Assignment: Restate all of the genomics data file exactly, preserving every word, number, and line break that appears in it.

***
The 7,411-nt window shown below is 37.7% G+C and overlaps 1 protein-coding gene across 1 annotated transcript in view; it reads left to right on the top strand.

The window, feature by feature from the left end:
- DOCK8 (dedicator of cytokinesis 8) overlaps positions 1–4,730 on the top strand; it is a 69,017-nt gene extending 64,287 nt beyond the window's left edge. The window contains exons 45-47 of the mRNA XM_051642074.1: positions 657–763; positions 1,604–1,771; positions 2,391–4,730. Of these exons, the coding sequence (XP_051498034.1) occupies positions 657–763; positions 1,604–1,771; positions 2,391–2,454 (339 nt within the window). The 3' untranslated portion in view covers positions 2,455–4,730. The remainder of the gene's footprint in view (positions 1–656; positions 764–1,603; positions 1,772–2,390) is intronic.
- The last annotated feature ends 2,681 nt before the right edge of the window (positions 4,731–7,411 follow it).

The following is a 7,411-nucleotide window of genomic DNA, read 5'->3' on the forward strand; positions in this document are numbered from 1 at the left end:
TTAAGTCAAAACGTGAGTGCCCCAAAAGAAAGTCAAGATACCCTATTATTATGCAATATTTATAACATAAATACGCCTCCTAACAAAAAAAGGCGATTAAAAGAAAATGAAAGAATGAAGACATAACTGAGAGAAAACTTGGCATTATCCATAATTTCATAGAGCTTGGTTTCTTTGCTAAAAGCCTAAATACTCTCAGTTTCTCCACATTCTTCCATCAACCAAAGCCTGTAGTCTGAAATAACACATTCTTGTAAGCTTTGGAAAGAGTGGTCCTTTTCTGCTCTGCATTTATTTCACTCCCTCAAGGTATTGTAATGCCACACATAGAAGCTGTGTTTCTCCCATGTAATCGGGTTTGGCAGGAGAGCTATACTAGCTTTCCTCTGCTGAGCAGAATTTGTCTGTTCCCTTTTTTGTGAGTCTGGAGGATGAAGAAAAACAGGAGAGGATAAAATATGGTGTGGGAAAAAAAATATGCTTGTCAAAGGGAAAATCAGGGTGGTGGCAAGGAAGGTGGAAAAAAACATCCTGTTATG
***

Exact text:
The 7,411-nt window shown below is 37.7% G+C and overlaps 1 protein-coding gene across 1 annotated transcript in view; it reads left to right on the top strand.

The window, feature by feature from the left end:
- DOCK8 (dedicator of cytokinesis 8) overlaps positions 1–4,730 on the top strand; it is a 69,017-nt gene extending 64,287 nt beyond the window's left edge. The window contains exons 45-47 of the mRNA XM_051642074.1: positions 657–763; positions 1,604–1,771; positions 2,391–4,730. Of these exons, the coding sequence (XP_051498034.1) occupies positions 657–763; positions 1,604–1,771; positions 2,391–2,454 (339 nt within the window). The 3' untranslated portion in view covers positions 2,455–4,730. The remainder of the gene's footprint in view (positions 1–656; positions 764–1,603; positions 1,772–2,390) is intronic.
- The last annotated feature ends 2,681 nt before the right edge of the window (positions 4,731–7,411 follow it).

The following is a 7,411-nucleotide window of genomic DNA, read 5'->3' on the forward strand; positions in this document are numbered from 1 at the left end:
TTAAGTCAAAACGTGAGTGCCCCAAAAGAAAGTCAAGATACCCTATTATTATGCAATATTTATAACATAAATACGCCTCCTAACAAAAAAAGGCGATTAAAAGAAAATGAAAGAATGAAGACATAACTGAGAGAAAACTTGGCATTATCCATAATTTCATAGAGCTTGGTTTCTTTGCTAAAAGCCTAAATACTCTCAGTTTCTCCACATTCTTCCATCAACCAAAGCCTGTAGTCTGAAATAACACATTCTTGTAAGCTTTGGAAAGAGTGGTCCTTTTCTGCTCTGCATTTATTTCACTCCCTCAAGGTATTGTAATGCCACACATAGAAGCTGTGTTTCTCCCATGTAATCGGGTTTGGCAGGAGAGCTATACTAGCTTTCCTCTGCTGAGCAGAATTTGTCTGTTCCCTTTTTTGTGAGTCTGGAGGATGAAGAAAAACAGGAGAGGATAAAATATGGTGTGGGAAAAAAAATATGCTTGTCAAAGGGAAAATCAGGGTGGTGGCAAGGAAGGTGGAAAAAAACATCCTGTTATG